DALKI THEME PARK AND SHOP
SLADE ARCHITECTURE +
GA.A ARCHITECTS + MASS STUDIES
LOCATION / HEYRI, SOUTH KOREA
COMPLETED / 2000
SIZE / 12,000 SF NEW CONSTRUCTION
PHOTOGRAPHER / YOUNG KWAN KIM
Accolades & Publications
2014 Venice Biennale Exhibit, US Pavilion, Venice, Italy
2004 AIA New York Design Award. Architecture - Award of Merit
2003 Progressive Architecture (P/A) Awards
Dalki is a cartoon character invented to market clothes and other products for children and teenagers. She is an imaginary girl who lives in a garden with her friends. Dalki Theme park is a building where these imaginary characters interact with human visitors in a real, physical setting. The space accommodates shopping, playing, eating and lounging as well as exhibits dealing with scale, nature and the Dalki characters.
Learned dichotomies (imaginary/ real, shopping / play, natural/ synthetic, site/ building, culture/ commerce) and different scales create a critical distance, “disbelief”, which potentially keeps users from fully engaging the realization of this imaginary world. Borrowing strategies for “suspension of disbelief” from literature, our project blurs these dichotomies and eases users into the “story” of Dalki with a fluid organization of space and program.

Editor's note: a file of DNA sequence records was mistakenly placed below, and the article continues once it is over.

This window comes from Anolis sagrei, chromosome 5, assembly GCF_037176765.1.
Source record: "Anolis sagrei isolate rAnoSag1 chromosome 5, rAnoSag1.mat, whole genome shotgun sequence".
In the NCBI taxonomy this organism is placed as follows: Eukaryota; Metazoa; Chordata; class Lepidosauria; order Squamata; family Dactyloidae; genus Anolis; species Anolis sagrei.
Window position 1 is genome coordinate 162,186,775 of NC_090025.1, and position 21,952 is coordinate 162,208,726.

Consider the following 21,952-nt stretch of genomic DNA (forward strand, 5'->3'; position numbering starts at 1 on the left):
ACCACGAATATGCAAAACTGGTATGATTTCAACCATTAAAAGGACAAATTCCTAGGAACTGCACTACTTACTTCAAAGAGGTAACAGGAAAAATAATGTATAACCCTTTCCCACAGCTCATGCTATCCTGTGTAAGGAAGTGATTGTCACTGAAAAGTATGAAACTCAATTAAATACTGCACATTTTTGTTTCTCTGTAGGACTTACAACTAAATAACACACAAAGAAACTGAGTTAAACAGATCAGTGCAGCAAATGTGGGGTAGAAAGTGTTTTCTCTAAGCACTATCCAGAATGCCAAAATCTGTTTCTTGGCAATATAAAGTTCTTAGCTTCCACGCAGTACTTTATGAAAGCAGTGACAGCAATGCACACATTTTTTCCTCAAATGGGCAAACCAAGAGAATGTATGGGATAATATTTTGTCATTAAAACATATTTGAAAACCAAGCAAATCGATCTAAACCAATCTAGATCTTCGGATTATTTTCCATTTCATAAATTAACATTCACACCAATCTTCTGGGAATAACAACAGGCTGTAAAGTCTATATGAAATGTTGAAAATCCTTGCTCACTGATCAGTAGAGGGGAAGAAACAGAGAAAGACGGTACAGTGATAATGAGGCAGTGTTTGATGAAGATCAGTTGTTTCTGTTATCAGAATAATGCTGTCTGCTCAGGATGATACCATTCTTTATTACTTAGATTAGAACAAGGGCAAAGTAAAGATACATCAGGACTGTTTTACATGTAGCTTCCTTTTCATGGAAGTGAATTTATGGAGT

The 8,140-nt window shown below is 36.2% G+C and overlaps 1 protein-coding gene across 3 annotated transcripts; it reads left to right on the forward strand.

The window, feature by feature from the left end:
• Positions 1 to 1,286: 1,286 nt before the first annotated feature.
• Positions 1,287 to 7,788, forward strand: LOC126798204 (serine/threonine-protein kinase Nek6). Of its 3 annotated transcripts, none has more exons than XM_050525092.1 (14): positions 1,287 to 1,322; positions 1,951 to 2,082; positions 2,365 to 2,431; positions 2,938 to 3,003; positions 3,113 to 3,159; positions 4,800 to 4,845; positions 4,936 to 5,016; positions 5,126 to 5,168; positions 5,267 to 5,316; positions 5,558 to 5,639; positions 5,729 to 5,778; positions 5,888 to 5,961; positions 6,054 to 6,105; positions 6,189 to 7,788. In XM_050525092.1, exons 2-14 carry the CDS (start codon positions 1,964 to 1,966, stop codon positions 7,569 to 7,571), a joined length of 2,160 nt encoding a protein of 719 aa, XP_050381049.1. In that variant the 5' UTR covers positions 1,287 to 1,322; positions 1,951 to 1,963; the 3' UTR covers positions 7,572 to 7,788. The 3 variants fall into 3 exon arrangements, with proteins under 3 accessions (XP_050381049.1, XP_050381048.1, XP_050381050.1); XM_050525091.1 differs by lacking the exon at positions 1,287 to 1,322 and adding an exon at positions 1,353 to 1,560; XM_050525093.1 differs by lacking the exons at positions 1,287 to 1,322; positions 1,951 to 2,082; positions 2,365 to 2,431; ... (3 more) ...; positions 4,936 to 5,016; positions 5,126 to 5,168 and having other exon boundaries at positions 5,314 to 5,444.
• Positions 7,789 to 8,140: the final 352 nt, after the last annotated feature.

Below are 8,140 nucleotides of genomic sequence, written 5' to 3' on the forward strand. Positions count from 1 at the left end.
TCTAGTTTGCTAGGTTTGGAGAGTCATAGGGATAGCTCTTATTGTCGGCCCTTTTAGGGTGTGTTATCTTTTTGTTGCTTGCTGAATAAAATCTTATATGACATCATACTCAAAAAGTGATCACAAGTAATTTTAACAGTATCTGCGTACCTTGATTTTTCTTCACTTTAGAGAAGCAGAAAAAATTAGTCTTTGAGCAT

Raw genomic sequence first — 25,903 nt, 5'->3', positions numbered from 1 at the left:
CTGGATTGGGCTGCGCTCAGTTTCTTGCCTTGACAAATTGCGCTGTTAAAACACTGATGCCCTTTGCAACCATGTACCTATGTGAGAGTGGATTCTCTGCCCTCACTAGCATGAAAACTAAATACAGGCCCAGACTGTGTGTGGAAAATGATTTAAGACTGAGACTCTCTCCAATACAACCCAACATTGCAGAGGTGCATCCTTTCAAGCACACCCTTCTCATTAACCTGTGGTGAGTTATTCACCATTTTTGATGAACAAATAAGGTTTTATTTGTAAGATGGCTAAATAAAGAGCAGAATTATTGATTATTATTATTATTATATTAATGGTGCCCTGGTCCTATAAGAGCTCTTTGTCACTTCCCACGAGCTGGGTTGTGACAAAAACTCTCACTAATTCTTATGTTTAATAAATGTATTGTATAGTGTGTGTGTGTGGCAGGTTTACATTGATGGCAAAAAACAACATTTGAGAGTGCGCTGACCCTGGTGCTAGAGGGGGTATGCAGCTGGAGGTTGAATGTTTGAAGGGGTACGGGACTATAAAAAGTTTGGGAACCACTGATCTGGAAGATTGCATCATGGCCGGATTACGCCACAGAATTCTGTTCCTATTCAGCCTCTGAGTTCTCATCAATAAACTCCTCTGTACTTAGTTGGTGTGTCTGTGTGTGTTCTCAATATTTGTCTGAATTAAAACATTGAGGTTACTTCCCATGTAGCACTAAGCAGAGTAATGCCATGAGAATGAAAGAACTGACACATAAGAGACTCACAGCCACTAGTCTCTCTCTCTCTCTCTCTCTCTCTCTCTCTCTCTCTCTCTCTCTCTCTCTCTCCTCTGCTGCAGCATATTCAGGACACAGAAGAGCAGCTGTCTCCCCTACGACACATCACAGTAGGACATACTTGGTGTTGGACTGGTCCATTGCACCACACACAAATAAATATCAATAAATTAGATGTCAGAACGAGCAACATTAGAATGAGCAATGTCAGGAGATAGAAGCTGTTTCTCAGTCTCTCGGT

The building defines three zones vertically. The open ground level is a scaleless artificial garden. Different program areas spread throughout the raised interior space encourage mixing between programs and openness. A garden and lounge on the roof extend the natural landscape, referring to four lush surrounding hills. Rather than abstracting from nature, the building is a synthetic hyper-representation of nature (meta-real): mimicking while questioning the nature of nature. Merging these levels into each other and into the site creates a seamless transition between zones and between building and site.
Merging allows smooth transitions between zones, from interior to exterior, building to landscape and between programs. The vertical overlap allows another type of connection – the short circuit. Like hypertext in html, users can jump in a non-linear way from one space/program to another, bypassing the sequence. The combination of the smooth flowing spaces, mixed program distribution and short circuits allows users to choreograph their experience by choosing trajectories or spatial sequences.